Our interactions with Carson Street School teachers and the Autism Association of Western Australia led to a concise toolkit comprising ten key principles, which we have used to design Mildred Creak Playground.


Digram of neurodiverse design playground

1. Defining spaces: Spatial design and layout can have a huge impact on neurodiverse children, who can have difficulty understanding space and imagining how they can interact within it, causing anxiety, particularly at thresholds. A clear definition of playground spaces by function provides structure, reducing stress and encouraging participation. Enhancing design legibility with textures, colours, barriers, or planting beds improves accessibility.

2. Grouping activities: Children with autism or SPD may seek or avoid stimulation and social interaction upon entering a play space. Offering choices empowers their sense of control. Separately grouping noisy and quiet activity spaces allows children to select environments based on their sensory preferences while also promoting socialisation through teamwork-based equipment like seesaws.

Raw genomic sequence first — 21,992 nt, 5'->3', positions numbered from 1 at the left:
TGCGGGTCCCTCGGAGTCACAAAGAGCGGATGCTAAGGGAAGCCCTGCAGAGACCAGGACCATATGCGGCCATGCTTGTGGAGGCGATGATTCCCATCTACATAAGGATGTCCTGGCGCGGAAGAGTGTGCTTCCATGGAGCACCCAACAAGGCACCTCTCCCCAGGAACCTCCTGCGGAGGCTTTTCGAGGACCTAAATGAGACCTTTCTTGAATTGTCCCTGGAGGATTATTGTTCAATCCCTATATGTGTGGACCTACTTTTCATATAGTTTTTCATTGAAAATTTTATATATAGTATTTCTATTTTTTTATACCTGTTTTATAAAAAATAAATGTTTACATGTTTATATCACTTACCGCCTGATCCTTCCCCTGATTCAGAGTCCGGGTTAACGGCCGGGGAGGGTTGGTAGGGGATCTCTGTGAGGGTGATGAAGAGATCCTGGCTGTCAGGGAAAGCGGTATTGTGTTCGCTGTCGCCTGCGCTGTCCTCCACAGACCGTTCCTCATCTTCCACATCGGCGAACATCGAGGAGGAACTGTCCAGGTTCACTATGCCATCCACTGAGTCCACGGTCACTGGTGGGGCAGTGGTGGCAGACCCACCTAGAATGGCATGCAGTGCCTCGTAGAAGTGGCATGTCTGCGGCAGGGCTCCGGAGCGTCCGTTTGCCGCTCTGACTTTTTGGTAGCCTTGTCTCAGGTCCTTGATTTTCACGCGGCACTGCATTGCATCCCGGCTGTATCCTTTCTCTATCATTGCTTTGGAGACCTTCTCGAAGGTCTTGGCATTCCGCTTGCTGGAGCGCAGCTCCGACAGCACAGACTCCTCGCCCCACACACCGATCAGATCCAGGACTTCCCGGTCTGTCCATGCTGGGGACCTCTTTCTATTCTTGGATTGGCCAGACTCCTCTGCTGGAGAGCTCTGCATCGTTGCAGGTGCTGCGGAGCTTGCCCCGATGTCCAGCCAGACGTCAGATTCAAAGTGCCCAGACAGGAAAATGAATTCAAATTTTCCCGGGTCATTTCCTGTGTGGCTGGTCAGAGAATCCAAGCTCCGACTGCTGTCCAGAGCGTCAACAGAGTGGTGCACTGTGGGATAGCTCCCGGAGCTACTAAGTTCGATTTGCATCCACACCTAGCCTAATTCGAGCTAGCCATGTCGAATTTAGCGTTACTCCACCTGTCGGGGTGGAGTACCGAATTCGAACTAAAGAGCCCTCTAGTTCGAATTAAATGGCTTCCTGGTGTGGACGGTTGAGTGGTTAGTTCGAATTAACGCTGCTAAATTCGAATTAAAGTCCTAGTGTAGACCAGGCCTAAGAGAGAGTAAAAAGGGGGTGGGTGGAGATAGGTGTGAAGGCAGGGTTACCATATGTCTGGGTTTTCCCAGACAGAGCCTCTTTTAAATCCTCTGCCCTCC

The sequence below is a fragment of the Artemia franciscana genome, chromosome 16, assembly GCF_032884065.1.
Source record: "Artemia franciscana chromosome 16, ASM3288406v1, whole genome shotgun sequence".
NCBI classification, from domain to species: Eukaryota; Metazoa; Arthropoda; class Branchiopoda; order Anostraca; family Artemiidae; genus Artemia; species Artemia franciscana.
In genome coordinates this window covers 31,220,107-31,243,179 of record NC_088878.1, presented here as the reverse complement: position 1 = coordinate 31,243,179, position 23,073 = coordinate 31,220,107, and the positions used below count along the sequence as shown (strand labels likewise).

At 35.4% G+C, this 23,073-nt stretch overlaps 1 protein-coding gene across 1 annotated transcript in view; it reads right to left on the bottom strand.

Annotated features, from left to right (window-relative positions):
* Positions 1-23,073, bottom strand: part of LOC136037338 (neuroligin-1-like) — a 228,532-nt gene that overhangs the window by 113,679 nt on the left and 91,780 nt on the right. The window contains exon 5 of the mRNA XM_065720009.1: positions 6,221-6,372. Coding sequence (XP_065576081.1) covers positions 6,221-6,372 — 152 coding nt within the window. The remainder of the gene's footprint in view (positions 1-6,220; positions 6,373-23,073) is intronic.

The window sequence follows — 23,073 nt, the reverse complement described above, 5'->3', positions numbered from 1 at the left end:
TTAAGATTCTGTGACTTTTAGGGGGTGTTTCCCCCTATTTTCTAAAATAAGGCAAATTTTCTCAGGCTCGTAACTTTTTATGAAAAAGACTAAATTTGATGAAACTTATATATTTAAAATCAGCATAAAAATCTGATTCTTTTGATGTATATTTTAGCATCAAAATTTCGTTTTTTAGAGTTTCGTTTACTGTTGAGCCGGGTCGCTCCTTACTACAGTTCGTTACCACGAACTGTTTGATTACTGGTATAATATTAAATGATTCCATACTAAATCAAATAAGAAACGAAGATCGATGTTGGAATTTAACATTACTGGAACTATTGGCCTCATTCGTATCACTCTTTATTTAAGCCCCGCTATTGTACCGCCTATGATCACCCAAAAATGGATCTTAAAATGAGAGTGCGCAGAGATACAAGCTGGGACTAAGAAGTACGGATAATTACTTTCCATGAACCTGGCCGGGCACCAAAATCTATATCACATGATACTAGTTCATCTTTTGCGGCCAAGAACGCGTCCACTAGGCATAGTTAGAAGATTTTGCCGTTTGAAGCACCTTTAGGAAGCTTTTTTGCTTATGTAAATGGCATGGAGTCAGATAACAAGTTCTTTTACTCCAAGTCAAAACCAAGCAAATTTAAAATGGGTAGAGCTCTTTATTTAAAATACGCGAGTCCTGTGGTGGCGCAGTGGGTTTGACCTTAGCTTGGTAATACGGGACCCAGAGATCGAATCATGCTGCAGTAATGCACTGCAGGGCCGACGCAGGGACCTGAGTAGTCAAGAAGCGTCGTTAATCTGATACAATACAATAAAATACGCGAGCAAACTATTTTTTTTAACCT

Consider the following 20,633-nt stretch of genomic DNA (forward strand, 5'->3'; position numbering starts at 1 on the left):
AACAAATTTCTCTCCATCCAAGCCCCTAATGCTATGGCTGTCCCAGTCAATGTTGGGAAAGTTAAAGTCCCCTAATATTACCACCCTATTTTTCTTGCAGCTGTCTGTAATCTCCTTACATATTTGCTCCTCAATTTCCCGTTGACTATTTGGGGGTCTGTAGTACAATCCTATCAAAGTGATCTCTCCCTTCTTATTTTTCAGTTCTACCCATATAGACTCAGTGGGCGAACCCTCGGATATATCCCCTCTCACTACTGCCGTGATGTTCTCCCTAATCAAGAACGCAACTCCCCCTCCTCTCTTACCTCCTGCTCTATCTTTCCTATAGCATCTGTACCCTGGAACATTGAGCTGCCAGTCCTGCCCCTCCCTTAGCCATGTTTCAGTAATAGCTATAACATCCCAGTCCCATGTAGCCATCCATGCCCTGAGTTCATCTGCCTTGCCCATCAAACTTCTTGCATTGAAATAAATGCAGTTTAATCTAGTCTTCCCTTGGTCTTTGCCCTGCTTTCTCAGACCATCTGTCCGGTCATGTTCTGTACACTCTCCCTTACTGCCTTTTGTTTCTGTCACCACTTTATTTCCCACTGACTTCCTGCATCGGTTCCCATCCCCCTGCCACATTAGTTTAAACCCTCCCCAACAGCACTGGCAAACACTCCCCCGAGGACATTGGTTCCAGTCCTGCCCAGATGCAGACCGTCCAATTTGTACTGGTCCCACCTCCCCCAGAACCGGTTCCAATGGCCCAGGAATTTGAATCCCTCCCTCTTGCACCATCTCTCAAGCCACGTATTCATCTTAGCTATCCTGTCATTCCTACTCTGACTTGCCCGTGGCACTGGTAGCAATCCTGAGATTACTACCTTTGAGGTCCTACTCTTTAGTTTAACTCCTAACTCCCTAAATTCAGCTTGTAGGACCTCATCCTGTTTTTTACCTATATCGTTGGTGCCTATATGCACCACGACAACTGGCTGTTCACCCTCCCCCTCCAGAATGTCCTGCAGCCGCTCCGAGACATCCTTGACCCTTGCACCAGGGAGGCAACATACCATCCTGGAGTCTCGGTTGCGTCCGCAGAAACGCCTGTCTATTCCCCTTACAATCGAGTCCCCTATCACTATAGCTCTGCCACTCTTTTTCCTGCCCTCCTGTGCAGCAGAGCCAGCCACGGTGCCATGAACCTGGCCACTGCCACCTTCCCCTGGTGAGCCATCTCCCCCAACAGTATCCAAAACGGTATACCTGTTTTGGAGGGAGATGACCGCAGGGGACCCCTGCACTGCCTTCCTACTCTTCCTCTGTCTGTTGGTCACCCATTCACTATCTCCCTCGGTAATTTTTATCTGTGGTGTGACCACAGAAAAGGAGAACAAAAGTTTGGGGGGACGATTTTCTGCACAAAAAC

3. Diversity of design: It’s essential to provide diverse options to accommodate individual needs, including choices in spaces, activity levels and designs. For instance, consider incorporating cues such as quiet/​loud, still/​moving, bright/​muted, simple/​complex and many people/​few people. Ensure there are quiet pathways to access calm areas, avoiding forcing children through overwhelming sensory environments. Embrace diverse designs to meet a spectrum of requirements.

4. Orientation and communication: The threshold, or entry point, can be a source of anxiety for children with autism as they assess how to navigate a busy space. Providing an orientation map at key entries and quiet observation spots helps children understand the space before engaging. Perimeter paths and clear lines of sight aid navigation, while seating spots at entrances allow children to observe peers and enhance their sense of control and safety. Sensory orientation maps should outline space functions and activities, with website links to inform parents and alleviate anxiety for first-time users.

5. Calm spaces: To support overwhelmed children in a busy playground, provide quiet spaces like cubbies and secluded areas along the edges and within nature play spaces. These areas offer a peaceful retreat from the main playground, allowing children to regroup and recharge away from noise and activity.